Bei qing cheng shi (A City of Sadness)
Bei qing cheng shi (A City of Sadness) (1989)

Seen through the prism of the Lin family, this complex family drama from Taiwanese master Hou Hsiao Hsien details a brief but crucial moment in Taiwanese history between 1945, when 50 years of Japanese colonial rule came to an end, and… More

Directed By:
Rated: Unrated
Running Time:
Release Date: September 4, 1989
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Critic Score: 100% Rotten Tomatoes™ Critic Reviews
Richard Brody
New Yorker

The movie conveys the director's intensely personal struggle at the crossroads of large-scale history and private memory; with understatedly bitter irony, he depicts the birth of a nation at the price of a family's dissolution.

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Caryn James
New York Times

It is worth the long wait for the resonance of 'A City of Sadness to emerge.

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Senses of Cinema

A City of Sadness compassionately articulates the suppressed, silent despair of a people repeatedly victimised as they search for inclusion and cultural identification.

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Dave Kehr
Chicago Tribune

A City of Sadness is a great film, one that will be watched as long as there are people who care about the movies as an art.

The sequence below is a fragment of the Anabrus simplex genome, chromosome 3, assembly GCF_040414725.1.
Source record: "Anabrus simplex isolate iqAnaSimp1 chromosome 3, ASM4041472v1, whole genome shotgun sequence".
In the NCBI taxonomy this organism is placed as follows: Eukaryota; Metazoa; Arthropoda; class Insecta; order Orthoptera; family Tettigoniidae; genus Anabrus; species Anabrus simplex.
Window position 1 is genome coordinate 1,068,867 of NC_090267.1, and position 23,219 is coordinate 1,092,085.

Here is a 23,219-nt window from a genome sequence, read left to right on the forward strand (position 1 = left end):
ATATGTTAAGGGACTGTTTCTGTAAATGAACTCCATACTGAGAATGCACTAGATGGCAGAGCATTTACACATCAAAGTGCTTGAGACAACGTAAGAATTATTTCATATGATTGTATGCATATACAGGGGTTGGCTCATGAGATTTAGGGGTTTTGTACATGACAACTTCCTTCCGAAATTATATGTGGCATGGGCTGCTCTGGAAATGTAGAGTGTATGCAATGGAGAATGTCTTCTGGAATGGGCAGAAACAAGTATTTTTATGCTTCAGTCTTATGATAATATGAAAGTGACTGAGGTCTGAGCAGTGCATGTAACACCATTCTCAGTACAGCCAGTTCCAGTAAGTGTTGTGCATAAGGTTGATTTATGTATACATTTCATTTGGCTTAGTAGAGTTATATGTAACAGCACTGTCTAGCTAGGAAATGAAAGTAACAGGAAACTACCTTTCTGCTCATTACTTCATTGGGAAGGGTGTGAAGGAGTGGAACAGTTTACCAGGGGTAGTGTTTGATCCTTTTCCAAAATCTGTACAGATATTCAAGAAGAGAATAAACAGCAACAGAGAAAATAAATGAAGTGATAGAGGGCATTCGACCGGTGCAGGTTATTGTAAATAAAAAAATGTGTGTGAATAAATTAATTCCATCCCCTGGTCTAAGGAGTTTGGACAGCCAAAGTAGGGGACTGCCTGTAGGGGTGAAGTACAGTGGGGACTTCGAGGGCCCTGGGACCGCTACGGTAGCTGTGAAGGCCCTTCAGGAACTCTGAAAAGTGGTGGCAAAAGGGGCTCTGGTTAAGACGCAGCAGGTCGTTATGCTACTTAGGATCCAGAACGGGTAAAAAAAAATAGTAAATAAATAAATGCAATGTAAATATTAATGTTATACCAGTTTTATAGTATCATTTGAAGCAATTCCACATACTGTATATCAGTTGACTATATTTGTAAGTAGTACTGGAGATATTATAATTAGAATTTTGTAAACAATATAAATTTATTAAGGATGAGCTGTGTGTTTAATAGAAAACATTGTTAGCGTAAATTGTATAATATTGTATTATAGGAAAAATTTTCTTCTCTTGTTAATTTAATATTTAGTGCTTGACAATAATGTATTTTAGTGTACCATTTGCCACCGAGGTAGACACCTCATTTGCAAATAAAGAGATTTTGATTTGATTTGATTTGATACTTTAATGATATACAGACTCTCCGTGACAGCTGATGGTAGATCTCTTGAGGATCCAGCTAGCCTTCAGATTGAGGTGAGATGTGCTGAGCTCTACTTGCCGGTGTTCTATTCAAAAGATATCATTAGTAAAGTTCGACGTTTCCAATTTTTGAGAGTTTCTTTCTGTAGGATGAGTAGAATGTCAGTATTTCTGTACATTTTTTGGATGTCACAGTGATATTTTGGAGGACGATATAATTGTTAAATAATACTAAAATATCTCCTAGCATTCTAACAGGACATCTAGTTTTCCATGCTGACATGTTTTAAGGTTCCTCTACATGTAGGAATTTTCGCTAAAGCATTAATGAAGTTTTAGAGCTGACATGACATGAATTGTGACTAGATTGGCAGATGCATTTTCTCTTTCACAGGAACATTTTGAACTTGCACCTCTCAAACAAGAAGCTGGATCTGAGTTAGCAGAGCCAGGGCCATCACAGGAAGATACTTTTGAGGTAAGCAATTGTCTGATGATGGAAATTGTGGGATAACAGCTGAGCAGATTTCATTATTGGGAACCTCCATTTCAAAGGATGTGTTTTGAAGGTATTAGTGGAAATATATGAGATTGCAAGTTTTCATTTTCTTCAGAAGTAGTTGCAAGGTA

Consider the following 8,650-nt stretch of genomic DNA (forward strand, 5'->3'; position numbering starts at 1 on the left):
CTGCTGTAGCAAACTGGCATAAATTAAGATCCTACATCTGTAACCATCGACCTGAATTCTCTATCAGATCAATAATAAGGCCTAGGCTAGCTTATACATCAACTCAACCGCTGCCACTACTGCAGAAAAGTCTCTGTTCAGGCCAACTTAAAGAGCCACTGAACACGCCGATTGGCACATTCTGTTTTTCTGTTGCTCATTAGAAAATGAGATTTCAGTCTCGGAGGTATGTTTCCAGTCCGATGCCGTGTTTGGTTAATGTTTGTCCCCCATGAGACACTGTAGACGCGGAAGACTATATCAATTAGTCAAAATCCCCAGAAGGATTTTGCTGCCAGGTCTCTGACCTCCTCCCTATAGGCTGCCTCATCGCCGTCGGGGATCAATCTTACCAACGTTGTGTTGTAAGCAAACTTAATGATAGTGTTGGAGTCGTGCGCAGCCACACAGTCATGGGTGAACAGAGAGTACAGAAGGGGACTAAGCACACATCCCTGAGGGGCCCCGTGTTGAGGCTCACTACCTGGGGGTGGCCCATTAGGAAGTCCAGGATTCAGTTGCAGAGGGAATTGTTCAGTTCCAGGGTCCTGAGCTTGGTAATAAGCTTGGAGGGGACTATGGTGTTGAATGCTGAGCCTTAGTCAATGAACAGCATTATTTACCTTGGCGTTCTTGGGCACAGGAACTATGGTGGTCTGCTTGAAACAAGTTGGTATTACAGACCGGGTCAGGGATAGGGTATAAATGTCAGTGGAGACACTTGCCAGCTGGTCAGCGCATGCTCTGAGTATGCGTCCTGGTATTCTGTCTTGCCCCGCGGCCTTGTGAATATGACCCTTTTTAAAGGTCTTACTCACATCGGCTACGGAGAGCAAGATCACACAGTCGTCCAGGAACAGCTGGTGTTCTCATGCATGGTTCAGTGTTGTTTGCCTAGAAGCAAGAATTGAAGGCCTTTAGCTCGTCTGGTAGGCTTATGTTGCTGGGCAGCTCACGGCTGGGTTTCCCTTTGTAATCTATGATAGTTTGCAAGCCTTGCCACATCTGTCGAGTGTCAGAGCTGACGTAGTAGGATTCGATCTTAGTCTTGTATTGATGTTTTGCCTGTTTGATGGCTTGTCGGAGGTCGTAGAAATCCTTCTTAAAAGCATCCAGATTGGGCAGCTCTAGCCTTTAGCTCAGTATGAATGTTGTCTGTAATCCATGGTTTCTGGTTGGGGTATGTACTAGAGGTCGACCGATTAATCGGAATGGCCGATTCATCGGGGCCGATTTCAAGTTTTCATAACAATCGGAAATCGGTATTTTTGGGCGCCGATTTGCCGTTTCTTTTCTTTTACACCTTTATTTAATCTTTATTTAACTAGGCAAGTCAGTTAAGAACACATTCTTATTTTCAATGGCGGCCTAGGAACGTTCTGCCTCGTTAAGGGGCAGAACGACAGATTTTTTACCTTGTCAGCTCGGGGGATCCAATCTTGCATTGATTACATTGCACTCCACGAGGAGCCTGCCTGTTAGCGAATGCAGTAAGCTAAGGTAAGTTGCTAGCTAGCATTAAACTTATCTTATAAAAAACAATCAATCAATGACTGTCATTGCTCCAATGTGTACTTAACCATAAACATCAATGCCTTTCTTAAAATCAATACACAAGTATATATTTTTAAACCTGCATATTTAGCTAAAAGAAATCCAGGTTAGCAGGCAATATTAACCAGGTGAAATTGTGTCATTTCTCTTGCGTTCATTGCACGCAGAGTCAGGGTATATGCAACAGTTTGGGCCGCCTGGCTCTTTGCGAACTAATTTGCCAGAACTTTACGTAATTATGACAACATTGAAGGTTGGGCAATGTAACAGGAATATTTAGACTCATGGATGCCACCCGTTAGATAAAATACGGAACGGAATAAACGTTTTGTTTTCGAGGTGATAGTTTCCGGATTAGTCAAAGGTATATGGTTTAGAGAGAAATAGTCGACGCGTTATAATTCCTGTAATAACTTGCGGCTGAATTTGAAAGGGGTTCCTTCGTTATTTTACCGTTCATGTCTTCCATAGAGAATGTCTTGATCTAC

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Jonathan Rosenbaum
Chicago Reader

Beautiful family saga by the great Taiwanese filmmaker Hou Hsiao-hsien.

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The film is so complicated that you can understand why a number of Taiwanese magazines published family trees to help viewers follow each character's story, but if you can get to grips with it this is a fascinating history lesson.

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Tony Rayns
Time Out

Hou turns in a masterpiece of small gestures and massive resonance; once you surrender to its spell, the obscurities vanish.

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David Parkinson
Radio Times

Hou Hsiao-Hsien's subtle compositions and meticulous pacing draw the viewer into the heart of the drama.

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Jeremy Heilman

An ambitiously conceived, sometimes frustratingly elliptical family chronicle that shows one family's experience immediately following the Japanese occupation of the nation.

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Flixster Audience Score: 91% Flixster User Reviews
Carlos Magalh„es
This strong and resonant historical drama has a deliberate pacing and takes a good time to shape what it wants to say and find a focus, but the waiting is more… More
Jojo Shek
This is the film that put Taiwan on the map of films. It's one of the best films ever made.